35. “Today the debate is about the rise of China, the “dichotomous” impact of global value chains, and global uncertainty, which just means the explosion of new geopolitical tensions. EU trade policy — the document argues — has to take into account these global trends and challenges to reflect the political ambition of ‘a stronger Europe in the world.’”
36. “As for Texas, I don’t want to see my home state become an economic backwater, shackled to the corpse of a dying fossil fuel age. Texas has several huge and highly productive cities, plenty of human resources, and weather that usually doesn’t remind people of Game of Thrones. It has succeeded in pushing its economy to diversify away from oil and gas in the past; all it needs to do is continue those efforts to their logical conclusion. The alternative — to keep trying to make hay out of unrelated disasters and leverage B.S. culture wars to try to throw up barricades in the path of new energy technologies — is a dead end. Texas can be the future, instead of fighting the future.”
37. San Francisco done in by local government arrogance, incompetence & apathy. Other cities like Miami, Austin & Madison more than willing to pick up the slack.
“A more dispersed tech industry seems like a net positive. Growth could be more distributed. Tech workers and founders could spend more time learning about problems in the real world. And real estate costs could keep falling in the Bay Area. So what Suarez, Adler, and Rhodes-Conway are doing is intriguing. Even if their efforts — along with those in New York, Boston, and Seattle — are imperfect. As these mayors speak directly to the tech industry’s feelings, the Bay Area seems content to let them shoot their shot. Out of the four mayors I contacted, only San Francisco Mayor London Breed declined to talk.”
38. Something many governments still do not realize. But will soon.
“the point is, governments will have to compete for rich/entrepreneurial/highly productive citizens instead of the other way around.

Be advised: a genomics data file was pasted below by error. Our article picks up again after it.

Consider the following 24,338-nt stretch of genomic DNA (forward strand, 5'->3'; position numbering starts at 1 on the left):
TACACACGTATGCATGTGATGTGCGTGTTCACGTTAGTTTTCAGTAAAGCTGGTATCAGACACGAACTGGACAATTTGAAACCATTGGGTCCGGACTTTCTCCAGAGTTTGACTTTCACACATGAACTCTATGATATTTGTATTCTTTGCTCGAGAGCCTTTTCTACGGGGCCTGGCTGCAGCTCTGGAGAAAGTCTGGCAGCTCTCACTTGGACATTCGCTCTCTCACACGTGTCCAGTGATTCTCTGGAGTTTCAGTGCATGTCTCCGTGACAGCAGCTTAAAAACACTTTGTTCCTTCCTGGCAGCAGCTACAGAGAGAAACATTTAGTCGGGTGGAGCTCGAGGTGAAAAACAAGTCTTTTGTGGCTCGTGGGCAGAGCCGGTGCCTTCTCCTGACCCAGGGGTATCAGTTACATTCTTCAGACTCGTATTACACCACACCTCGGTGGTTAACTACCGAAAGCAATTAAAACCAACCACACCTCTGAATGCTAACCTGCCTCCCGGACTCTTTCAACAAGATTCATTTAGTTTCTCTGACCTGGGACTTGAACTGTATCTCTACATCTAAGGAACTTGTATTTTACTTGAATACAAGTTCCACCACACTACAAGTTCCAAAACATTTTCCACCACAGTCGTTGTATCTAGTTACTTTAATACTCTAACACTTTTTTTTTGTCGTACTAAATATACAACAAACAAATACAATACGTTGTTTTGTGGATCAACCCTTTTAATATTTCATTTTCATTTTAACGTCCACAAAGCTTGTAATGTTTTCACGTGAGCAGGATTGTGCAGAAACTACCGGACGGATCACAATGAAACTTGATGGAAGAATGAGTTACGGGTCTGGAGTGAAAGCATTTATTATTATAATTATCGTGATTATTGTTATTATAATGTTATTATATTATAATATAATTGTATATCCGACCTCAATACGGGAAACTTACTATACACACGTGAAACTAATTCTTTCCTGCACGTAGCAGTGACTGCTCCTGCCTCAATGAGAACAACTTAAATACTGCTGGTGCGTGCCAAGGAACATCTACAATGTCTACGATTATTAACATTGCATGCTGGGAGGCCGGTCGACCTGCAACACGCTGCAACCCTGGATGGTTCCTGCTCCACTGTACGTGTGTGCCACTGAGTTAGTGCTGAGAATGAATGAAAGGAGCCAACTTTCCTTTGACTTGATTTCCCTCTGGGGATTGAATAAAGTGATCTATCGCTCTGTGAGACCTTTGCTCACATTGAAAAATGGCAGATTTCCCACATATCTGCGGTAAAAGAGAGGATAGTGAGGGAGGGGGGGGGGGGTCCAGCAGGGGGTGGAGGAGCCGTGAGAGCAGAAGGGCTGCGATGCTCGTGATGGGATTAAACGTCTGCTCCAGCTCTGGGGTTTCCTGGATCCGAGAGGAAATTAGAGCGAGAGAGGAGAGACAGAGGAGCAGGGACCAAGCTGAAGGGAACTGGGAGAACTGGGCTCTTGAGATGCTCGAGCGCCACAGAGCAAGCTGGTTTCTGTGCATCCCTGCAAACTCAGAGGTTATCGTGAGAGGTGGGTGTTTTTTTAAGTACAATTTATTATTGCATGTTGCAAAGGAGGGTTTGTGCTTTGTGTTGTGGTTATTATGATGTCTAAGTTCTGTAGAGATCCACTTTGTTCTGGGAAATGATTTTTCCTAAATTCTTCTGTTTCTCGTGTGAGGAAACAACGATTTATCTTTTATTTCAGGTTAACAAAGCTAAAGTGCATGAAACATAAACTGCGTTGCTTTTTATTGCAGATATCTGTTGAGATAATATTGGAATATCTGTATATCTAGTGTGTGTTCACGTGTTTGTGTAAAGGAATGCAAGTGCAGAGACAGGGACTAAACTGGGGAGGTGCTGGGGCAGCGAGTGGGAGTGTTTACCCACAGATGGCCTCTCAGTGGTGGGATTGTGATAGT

Not everyone will be a sovereign individual, only the top few percentage points. Ultra-rich people, entrepreneurs, and knowledge workers. But these are the people creating all the wealth and who pay most of the taxes.
As a government, you now have to prove why you are worthy of humanity’s best to live in your region.
Do you have the best weather, the best regulations, the best tax structure, the most freedom, the best infrastructure — why should a free, sovereign individual live in your jurisdiction?”
39. “I think in the future, the two combined — 2008 and the pandemic — will shake people’s confidence and they’ll want another way out: “If things are going to get bad, I might as well enjoy my life while I can now.” Living like a nomad prepares you for the worst. There’s no jobs here, you can turn the key, drive away, and find a job. If the coast of Louisiana is getting hit by five hurricanes in a row or California is burning down, you can turn the key and drive away. That starts to be appealing in an extremely uncertain world.”
40. There is so much here.
“ First, we are wholly unprepared for the societal implications of making most wealth and much capital entirely mobile. We have been edging in this direction for decades as software has eaten the world, as Marc Andreessen, professional baller, famously put it.
My preferred philosophical abstraction of Andreessen’s argument would be something like the following: software is productive capital for which the raw ingredients are coherent human thoughts. This has recreated the independent skilled-laborer-cum-entrepreneur as a class of economic agent whose capacity for capital creation is human, not financial.”